Richie Rich makes a fun, nostalgic comeback to the NYFW runway 

In his new collection “Richerette,” the Club Kid icon expresses his undying love for fashion.


Qianshan Weng

(Qianshan Weng for WSN)

Sofi Cisneros, Staff Writer

Club Kids legend, pop culture icon and designer Richie Rich ended his multi-year hiatus from the fashion world on Feb. 11 at BKLYN Studios, with the debut of his new collection, eponymously titled “Richerette.” Rich’s contagious positive energy spread like wildfire backstage amongst models, makeup artists and hairstylists alike, instilling the light-hearted playfulness of his collection in everyone involved. 

“It’s insane, the vibes he gives off,” model Jessica Haney said. “He’s such a humble, amazing human being. He is just unapologetically himself, and there needs to be more people like that.” 

The entire room paused when Rich breezed through the backstage frenzy prior to the show. With a smile plastered on his face, he immediately embraced everyone he knew and began to put finishing touches on his collection.

A group picture of designer Richie Rich, a female model and two makeup artists.
(Qianshan Weng for WSN)

The walls of BKLYN Studios glowed with the light bouncing off of the “Richerette” sign that illuminated the runway. Fleetwood Mac’s “Go Your Own Way” played throughout the venue as the first model strutted out, wearing a halter-neck black dress overlaid with a cheetah print neon scarf, fishnet tights, black platform heeled boots and a sideways cap. It looked as though she blindly reached into her closet and threw on the first garments her hands touched, yet the outfit seemed fluid and intentionally zany.

“After everything going on in the world, I called the collection fun. I want to make people happy and smile,” Rich said. “Fashion to me is like a movie. It’s like a record, like listening to a song that saves the world and gives you some kind of energy.”

Richie’s collection was just that — fun. The rest of the show featured equally eclectic looks. A black robe, bleached pink and yellow, was paired with nothing but underwear and tall leather boots. Sequined and see-through dresses flounced gracefully down the runway. A neon pom pom-adorned cardigan hung lazily over boxers. One model held a stuffed animal as he walked, and another flicked open a bright red fan as he posed for photographers. Each look uniquely exuded playful silliness, which transcended the seriousness of a typical fashion show and displayed Rich’s limitless imagination.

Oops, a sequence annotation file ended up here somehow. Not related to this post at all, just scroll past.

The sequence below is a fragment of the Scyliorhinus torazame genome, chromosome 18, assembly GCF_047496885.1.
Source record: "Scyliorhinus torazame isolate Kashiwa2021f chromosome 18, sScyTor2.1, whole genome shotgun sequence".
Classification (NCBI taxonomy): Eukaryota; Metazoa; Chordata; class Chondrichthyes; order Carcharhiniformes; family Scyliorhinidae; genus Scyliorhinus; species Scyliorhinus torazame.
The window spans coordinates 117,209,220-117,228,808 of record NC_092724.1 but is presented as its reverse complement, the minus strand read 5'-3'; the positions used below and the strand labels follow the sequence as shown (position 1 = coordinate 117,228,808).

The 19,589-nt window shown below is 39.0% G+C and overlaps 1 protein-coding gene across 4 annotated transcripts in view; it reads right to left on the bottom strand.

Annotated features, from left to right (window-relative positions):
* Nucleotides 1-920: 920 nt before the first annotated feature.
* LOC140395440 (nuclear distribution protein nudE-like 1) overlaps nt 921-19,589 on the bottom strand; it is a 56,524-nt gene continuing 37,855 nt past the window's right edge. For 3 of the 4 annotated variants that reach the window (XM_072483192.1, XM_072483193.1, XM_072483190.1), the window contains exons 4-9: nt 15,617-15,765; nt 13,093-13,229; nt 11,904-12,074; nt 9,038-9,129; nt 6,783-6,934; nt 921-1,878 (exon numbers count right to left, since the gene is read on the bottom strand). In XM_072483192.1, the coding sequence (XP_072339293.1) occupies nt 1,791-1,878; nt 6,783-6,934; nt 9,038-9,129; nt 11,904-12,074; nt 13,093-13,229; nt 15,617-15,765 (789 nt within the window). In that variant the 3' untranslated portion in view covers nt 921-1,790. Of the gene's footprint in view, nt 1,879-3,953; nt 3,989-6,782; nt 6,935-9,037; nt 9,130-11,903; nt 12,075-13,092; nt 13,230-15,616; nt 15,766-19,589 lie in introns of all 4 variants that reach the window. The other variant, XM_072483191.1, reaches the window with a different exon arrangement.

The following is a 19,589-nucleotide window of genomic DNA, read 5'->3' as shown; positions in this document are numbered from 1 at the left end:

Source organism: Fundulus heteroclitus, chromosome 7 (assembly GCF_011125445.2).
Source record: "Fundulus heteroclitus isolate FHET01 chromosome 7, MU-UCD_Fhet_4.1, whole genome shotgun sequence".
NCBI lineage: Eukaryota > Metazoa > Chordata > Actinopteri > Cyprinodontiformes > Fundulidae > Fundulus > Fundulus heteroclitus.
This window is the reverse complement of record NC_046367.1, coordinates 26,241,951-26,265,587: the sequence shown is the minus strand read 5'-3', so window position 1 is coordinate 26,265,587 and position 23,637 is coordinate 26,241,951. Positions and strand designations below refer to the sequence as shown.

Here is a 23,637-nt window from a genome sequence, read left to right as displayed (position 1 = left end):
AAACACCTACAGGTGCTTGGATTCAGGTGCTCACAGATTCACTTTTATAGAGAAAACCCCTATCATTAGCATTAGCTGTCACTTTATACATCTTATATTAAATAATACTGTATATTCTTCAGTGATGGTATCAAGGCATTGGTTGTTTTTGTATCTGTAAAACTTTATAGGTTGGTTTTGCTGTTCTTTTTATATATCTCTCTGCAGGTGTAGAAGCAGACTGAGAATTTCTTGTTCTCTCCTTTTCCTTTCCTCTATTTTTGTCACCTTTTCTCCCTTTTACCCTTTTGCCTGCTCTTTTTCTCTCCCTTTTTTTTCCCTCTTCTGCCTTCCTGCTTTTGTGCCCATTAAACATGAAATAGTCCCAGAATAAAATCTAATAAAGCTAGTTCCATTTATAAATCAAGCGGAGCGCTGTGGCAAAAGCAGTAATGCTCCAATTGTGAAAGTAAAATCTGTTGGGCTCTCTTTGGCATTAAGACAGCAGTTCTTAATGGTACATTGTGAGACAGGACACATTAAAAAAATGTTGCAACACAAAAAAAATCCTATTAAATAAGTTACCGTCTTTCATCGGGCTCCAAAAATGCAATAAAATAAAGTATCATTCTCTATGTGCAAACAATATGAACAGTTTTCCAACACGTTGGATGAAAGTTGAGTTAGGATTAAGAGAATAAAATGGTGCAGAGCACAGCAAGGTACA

Despite each look’s distinctly eclectic flair, the footwear was consistent, with sneakers, roller skates or leather boots complementing nearly all of the looks. Glitzy dresses and sparkling jumpsuits were juxtaposed with brilliant, neon-hued tennis shoes or black high-tops. The contrast felt like an homage to Rich’s Club Kid days of the ‘90s, where he and dozens of other LGBTQ+ icons ruled the New York City nightlife scene with their legendary, culture-defining fashion and larger-than-life personalities. 

“It’s like bringing in contemporary queerness, but then with the Club Kid queerness,” model Preston Fox said. “It’s still very much a part of the zeitgeist today, 30 years later, so it’s exciting to be bringing it all together.” 

The collection stirred up laughs, smiles and hollers of enthusiasm from the audience. Fashion show audiences typically observe each look with analytic glares, but Rich’s show proved that fashion holds the power to revive that childlike glee we all still cling to.

“It just felt very organic,” visual artist Kendario La’Pierre said. “It’s not forced, but at the same time just really fun and cute.” 

With this ultimate comeback, Richie Rich’s “Richerette” show seemed to preach not to take life too seriously and instead enjoy the ride, live in the moment and, above all else, have fun.

Contact Sofi Cisneros at [email protected].